Paige and her brother Zak (Florence Pugh and Jack Lowden) want nothing more than to be professional wrestlers, to be whisked away from their small town in England and into the throes of Wrestlemania in America. They were born into a wrestling family, sure enough, and their dysfunctional, WWE-enthused parents (Nick Frost and Lena Heady) raised them to become champions in and out of the ring. Though…mostly in the ring.
Eventually, Paige gets her chance to attain the WWE Divas belt under the tutelage of NXT coach Hutch (Vince Vaughn) and occasionally Dwayne “The Rock” Johnson himself (playing himself and serving as executive producer). But as she takes her family’s outsider spirit with her to the “Hogwarts of professional wrestling,” her brother has to stay behind, rejected and told he doesn’t have “the spark” needed to find the same glory and success in the sport he’s loved all his life.
This sibling tension between Paige and Zak is easily the most tantalizing and deeply realized element to be found in MGM’s Fighting with My Family, which is an all-around crowd-pleasing comedy unafraid to delve into dramatic territory when the story calls for it. There’s a genuine camaraderie balanced by a believable jealously between the two leads, and it plays out efficiently despite them being continents apart for a majority of the film. Great credit goes to the performances, as there’s practically not a weak one in the cast. But also to the bare-knuckle script from writer and director Stephen Merchant (Cemetery Junction, The Office), who adapted this from a true story and documentary about the real-life Paige and her wrestling family.
Like many true-life sports dramas, there’s a noticeable formula undercutting the story. Paige’s arc is a transparent identity crisis (her real name is Saraya, which she often has to correct a few times for laughs, as if she’s forgotten her true self), and there are few surprises to be had. She struggles with being branded a “freak” either overtly or behind her back, and she longs to find her voice. It’s all standard fare for feel-good emotional journeys elevated by fine performances, and Pugh is especially electric in this case, as it’s jarring to recall this is the same practitioner who brought us Lady MacBeth in 2017.
But the film is at its brightest and most heartfelt when the Knight family is all together and united by their unabashed passion, thanks in large part to Frost and Headey, who are both given ample time to draw the audience in with loud, yet charming scenes you can’t quite imagine anyone else pulling off. The title of the film is aptly named, and though the story leads to a conventionally satisfying third act, there’s a lull in the middle when everyone is mostly forced apart, both physically and emotionally.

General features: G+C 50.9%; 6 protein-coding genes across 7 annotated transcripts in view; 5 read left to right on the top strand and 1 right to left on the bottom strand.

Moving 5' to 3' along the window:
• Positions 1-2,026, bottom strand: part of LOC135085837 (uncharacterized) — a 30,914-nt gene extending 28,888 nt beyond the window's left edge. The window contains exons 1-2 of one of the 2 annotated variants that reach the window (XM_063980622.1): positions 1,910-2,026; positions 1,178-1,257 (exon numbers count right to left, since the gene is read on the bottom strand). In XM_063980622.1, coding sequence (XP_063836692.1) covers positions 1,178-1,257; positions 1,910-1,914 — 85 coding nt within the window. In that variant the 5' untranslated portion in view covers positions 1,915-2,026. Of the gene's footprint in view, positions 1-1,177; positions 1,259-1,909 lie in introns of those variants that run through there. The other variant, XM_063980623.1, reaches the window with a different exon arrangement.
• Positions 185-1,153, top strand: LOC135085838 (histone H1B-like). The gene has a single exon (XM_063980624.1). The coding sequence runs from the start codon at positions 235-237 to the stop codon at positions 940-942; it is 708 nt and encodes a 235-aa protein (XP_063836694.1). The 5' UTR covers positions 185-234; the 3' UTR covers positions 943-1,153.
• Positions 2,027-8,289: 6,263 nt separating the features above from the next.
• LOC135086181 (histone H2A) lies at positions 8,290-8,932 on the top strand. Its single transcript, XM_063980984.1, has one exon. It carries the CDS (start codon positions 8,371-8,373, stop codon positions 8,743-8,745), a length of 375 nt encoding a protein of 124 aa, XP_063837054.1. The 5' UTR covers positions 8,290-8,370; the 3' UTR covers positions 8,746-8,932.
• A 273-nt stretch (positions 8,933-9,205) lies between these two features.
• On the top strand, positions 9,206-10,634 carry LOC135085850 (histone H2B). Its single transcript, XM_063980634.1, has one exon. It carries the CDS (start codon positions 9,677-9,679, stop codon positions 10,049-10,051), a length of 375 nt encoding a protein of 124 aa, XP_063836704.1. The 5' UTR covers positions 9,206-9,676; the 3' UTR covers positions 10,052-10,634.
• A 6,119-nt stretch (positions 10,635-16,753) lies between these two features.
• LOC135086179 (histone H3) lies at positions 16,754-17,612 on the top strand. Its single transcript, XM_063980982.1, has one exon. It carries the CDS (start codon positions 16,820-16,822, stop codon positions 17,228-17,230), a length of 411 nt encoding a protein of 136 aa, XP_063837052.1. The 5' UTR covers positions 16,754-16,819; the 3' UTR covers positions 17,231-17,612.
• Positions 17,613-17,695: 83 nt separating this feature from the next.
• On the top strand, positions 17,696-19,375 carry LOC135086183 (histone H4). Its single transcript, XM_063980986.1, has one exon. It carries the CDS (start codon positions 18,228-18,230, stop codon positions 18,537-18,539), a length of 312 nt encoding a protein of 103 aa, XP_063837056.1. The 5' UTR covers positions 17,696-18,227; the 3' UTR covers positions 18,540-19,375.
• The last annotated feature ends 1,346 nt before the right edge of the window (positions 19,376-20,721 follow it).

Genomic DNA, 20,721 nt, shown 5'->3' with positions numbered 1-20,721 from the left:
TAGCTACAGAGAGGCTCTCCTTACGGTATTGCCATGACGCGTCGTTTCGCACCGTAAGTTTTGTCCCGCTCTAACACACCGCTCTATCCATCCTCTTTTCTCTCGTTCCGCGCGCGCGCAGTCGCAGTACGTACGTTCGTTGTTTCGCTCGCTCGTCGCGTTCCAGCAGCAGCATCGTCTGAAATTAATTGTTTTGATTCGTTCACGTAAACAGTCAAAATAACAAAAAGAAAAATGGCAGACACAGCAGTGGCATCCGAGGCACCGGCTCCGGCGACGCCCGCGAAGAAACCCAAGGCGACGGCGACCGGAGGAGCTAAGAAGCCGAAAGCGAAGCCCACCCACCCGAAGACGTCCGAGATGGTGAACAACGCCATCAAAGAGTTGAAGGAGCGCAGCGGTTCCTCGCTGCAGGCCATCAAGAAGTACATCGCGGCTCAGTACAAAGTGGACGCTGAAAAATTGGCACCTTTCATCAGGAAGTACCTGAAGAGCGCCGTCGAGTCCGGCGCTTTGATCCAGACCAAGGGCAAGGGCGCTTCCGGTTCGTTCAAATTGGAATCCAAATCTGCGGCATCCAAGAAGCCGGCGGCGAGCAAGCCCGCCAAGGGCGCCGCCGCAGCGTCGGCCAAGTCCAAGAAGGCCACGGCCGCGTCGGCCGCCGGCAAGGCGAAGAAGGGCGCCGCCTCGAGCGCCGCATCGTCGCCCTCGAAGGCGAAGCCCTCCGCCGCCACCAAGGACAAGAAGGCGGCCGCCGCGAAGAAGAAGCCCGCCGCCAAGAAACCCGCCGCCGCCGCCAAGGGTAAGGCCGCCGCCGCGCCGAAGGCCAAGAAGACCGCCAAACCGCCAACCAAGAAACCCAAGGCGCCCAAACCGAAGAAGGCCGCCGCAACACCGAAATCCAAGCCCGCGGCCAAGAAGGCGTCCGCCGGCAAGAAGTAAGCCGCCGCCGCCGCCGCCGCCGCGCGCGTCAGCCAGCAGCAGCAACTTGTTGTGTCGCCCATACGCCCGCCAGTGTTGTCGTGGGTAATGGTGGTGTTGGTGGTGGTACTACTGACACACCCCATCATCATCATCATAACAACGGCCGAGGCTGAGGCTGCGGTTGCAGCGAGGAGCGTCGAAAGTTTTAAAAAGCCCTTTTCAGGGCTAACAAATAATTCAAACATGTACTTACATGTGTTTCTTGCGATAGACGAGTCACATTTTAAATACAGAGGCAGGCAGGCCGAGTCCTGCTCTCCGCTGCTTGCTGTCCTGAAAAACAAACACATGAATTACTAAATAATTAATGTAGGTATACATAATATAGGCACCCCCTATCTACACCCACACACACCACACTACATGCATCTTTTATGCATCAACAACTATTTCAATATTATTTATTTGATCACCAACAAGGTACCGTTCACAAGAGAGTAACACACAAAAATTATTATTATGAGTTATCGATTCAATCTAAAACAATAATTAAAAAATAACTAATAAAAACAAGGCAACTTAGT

It’s a testament to Vaughn and Pugh’s dynamic antagonism toward each other that the film still manages to move forward at an acceptable clip, even though most of the audience will wonder how much longer they have to wait for the expected “sports movie moment,” when loss or victory has to be decided and all bets are off, and we all know the drill, even for a film practically advertising the fact that it was made in partnership with WWE Studios.
That’s not to say the middle of the film doesn’t have welcome moments of subversion. Merchant clearly wanted to do something a little different with the “Mean Girls trope,” and he toys with similar ideas that pass the time until the finale, like the smart decision to avoid needless romantic subplots. The film doesn’t explore any one topic below the surface except for its most important message concerning sibling rivalry, and how that can poison not just us and our siblings, but also our children, parents, and even our communities.
And it’s a breath of fresh air to see some more challenging topics—like unplanned pregnancies and criminal backgrounds—treated as realities of life, not melodramatic bullet points trying to force in an extraneous lesson. For all its reliance on sports movie clichés, Fighting with My Family still manages to be fresh and original where it truly counts, and for a lot of viewers, that’s going to make this one a real knockout.